Hamas has announced that it is dismantling the Gaza administration it created half a year ago. On Sept. 16, the movement also said that it is willing to hold general elections in the Gaza Strip. Representatives of Palestinian President Mahmoud Abbas rushed to Cairo, where they met with Hamas' Gaza chief Yahya Sinwar and with his deputy Khalil al-Hayya. Sinwar was the man who decided to create the shadow government that nearly brought disaster to both Hamas and the people of Gaza. The two Hamas men discussed with Abbas’ representatives their desire to bring an end to the crisis between Hamas and Fatah as quickly as possible.
Even before this announcement, Hamas had taken another step toward reconciliation with Fatah. On Sept. 14, some 100 Fatah families who lost loved ones or suffered severe injuries or material destruction in the 2014 war received compensation in two ceremonies, one in Gaza City and the other in Khan Yunis. Dahlan raised the money in the Gulf states, and the Hamas movement distributed it to the families. The families received $50,000 each, and another 700 families are waiting to receive compensation as well. "Their time will come, too," a source close to Dahlan in Gaza told Al-Monitor on condition of anonymity. He went on to say that Hamas is hopeful that all of the families will receive compensation by the end of the year.
To pay them all, Dahlan will have to raise some $35 million more. "Quite a few families lost their homes in the Gaza war and [some] victims are crippled, so they cannot work for their livelihood. This sum will be enough for them to cover their debts." He went on to explain that $50,000 is enough to buy a modest apartment in Gaza.
The move has implications far beyond the actual payments. According to the same source, "Dahlan recognized that reconciliation cannot be limited to a paper agreement if they want to turn over a new leaf. Without reconciliation that begins at home between the families of the injured and Hamas, it would be impossible to think about overall reconciliation between the movements. That is why Dahlan decided to work in concentric circles. The first circle is, of course, Gaza."
Dahlan’s supporters were present at the ceremonies. Hamas apologized and Dahlan's funds were distributed. Who would have thought? Once, not too long ago, the Izz ad-Din al-Qassam Brigades (Hamas' military wing) put a hefty price on Dahlan's head, but now he's raised the money that will lend substance to Hamas' apology and request for forgiveness, according to Dahlan's associate in Gaza.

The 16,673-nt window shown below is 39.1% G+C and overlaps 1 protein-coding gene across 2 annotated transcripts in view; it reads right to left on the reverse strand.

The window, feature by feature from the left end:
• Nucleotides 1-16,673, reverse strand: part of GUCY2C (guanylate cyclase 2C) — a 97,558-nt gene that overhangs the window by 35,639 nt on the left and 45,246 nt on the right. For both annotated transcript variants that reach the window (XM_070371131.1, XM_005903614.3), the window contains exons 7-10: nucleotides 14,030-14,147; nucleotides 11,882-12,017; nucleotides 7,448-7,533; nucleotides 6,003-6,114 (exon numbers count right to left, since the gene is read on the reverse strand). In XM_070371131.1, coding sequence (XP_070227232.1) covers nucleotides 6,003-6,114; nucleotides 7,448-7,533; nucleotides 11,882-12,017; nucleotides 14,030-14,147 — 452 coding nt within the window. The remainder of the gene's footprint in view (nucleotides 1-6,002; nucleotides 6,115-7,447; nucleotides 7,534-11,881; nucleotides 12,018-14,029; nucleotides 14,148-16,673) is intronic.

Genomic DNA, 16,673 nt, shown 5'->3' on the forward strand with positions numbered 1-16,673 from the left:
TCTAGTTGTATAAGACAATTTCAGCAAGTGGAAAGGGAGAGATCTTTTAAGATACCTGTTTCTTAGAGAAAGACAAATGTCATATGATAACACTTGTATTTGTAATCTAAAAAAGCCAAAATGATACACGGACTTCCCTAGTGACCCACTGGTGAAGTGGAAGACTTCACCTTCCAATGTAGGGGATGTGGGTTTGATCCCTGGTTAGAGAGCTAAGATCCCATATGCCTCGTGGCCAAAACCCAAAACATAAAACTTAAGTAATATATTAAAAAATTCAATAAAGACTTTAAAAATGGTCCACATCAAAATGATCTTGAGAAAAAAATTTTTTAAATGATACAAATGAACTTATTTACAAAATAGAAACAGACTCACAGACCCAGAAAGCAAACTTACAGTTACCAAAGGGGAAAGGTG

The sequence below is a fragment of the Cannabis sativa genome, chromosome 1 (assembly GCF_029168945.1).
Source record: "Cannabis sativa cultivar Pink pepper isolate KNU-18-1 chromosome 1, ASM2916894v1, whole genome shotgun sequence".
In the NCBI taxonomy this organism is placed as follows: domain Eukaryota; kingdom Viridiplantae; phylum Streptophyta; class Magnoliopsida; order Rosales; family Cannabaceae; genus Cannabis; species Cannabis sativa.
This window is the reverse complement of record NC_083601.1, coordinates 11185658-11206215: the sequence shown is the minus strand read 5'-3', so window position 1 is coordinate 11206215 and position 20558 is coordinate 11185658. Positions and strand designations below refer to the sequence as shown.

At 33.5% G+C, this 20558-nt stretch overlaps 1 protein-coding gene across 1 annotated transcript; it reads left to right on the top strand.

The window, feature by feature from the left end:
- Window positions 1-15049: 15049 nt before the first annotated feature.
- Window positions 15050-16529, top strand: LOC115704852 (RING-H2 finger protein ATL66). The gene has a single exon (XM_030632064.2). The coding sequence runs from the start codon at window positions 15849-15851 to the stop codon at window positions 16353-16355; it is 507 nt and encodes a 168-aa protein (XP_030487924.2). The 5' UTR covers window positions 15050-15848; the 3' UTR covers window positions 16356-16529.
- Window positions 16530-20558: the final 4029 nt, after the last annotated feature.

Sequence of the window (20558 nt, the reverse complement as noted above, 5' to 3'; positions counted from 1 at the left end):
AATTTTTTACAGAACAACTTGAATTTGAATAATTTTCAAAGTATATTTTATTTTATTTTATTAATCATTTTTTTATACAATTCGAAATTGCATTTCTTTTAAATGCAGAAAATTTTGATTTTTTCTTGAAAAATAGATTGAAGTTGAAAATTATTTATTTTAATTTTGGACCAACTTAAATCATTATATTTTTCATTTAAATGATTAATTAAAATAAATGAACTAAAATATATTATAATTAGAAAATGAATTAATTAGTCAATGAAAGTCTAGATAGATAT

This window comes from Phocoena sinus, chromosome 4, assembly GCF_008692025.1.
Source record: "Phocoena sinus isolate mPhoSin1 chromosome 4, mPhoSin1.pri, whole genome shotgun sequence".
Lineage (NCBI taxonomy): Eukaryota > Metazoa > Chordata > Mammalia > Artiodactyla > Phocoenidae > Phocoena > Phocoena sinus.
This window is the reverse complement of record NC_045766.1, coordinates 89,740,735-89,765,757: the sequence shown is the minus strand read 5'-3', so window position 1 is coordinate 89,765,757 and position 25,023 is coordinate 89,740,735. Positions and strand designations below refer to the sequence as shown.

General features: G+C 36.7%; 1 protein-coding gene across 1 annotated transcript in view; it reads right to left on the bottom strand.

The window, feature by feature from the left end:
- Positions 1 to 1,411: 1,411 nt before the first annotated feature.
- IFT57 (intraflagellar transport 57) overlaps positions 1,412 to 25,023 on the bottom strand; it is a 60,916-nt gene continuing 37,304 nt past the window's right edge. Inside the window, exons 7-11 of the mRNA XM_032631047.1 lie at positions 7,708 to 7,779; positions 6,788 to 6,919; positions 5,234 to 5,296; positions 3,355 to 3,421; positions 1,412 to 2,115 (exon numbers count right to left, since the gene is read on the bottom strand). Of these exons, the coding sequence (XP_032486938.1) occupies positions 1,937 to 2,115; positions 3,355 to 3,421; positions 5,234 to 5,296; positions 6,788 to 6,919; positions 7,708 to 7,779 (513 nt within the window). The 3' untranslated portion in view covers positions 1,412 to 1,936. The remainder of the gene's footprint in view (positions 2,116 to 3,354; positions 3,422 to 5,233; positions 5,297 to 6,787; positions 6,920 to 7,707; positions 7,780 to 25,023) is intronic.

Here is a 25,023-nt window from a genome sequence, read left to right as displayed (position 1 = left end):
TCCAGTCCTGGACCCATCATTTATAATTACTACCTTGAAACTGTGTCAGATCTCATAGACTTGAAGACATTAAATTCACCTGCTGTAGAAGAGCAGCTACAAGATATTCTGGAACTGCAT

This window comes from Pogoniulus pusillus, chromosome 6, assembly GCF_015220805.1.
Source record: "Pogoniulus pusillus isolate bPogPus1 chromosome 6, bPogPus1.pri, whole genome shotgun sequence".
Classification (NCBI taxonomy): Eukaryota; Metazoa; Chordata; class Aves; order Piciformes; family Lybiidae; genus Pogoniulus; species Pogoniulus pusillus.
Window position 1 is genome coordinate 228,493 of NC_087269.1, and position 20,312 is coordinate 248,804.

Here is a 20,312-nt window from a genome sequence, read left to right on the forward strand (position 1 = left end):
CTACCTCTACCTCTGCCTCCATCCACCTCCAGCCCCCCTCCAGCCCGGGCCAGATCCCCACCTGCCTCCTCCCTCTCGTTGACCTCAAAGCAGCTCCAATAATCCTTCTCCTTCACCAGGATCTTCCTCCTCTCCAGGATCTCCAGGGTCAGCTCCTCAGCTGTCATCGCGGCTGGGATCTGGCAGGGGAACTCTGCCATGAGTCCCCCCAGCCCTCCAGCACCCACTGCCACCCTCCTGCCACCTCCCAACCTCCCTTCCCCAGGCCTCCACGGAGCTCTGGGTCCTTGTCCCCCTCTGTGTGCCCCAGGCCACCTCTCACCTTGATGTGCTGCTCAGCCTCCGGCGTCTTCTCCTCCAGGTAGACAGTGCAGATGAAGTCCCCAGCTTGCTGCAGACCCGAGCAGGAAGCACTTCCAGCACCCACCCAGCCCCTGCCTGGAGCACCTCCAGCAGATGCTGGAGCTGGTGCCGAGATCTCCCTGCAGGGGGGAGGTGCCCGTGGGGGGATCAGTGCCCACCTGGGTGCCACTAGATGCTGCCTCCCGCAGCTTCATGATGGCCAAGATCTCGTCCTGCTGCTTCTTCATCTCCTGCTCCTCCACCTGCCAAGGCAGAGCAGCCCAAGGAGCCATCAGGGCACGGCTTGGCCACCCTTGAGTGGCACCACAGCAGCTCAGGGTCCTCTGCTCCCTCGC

Dahlan and his supporters in the West Bank and Gaza may have been purged from Fatah, but in private conversations with Al-Monitor, they reiterated that Abbas’ decision was illegal, and they were and continue to be loyal members of the movement. One of them claimed that Dahlan, whom they admire, is doing everything for "the sacred cause" of mitigating the suffering of his people in Gaza. He added that one way of doing so is to bring about reconciliation between Hamas and Fatah so that the two movements can wage a joint struggle against the blockade on Gaza and the Israeli occupation.
Dahlan’s supporters utterly rejected the notion that his fundraising activities were intended to restore his position in Fatah and help him replace his rival Abbas and lead the movement one day. But even if we assume that Dahlan’s intentions were free of any political ambitions, it is obvious that there can be no reconciliation between Fatah and Hamas without him.
The Fatah families in Gaza — both those who already received compensation and those slated to receive it later in the year — are well-aware of who raised these enormous sums of money for them and is helping them rebuild their lives. And when Hamas' representatives apologize and grant a generous financial compensation package, there is sure to be a rush of emotions, and some will find it within themselves to forgive the movement for the misery of the past decade.
"Abbas is trapped because he knows that his rival did more for the members of his movement than he did," said the Gaza source. "While Abbas was cutting salaries, firing people and causing a horrific humanitarian crisis in Gaza, Abu Fadi [Dahlan] set to work to fix what Abbas destroyed. How do you think people here in Gaza will treat Dahlan now, whether they originally supported him or not? Will anyone still want to keep him out? Will they really tell him, 'Thank you for all you've done, but now you can go?'"
So far, the Palestinian Authority (PA) has offered no official response to Dahlan's initiative in Gaza. Nevertheless, a Fatah source in the West Bank told Al-Monitor on condition of anonymity that for years, Dahlan and his people have been trying to purchase status in the movement and that it won’t work. He said that Dahlan's supporters may get stronger in Gaza and work together with Hamas, "but in the end, people will remember that he collaborated with Izz ad-Din al-Qassam when they expelled Fatah from Gaza during the coup and shot people in the legs, and are now pleading for reconciliation because they face a crisis."
Dahlan knows how to evoke all sorts of emotions from his rivals in Fatah and the PA. Even though he has no official standing, they know that nothing will happen if they don’t take him into account in any political deal between Fatah and Hamas.
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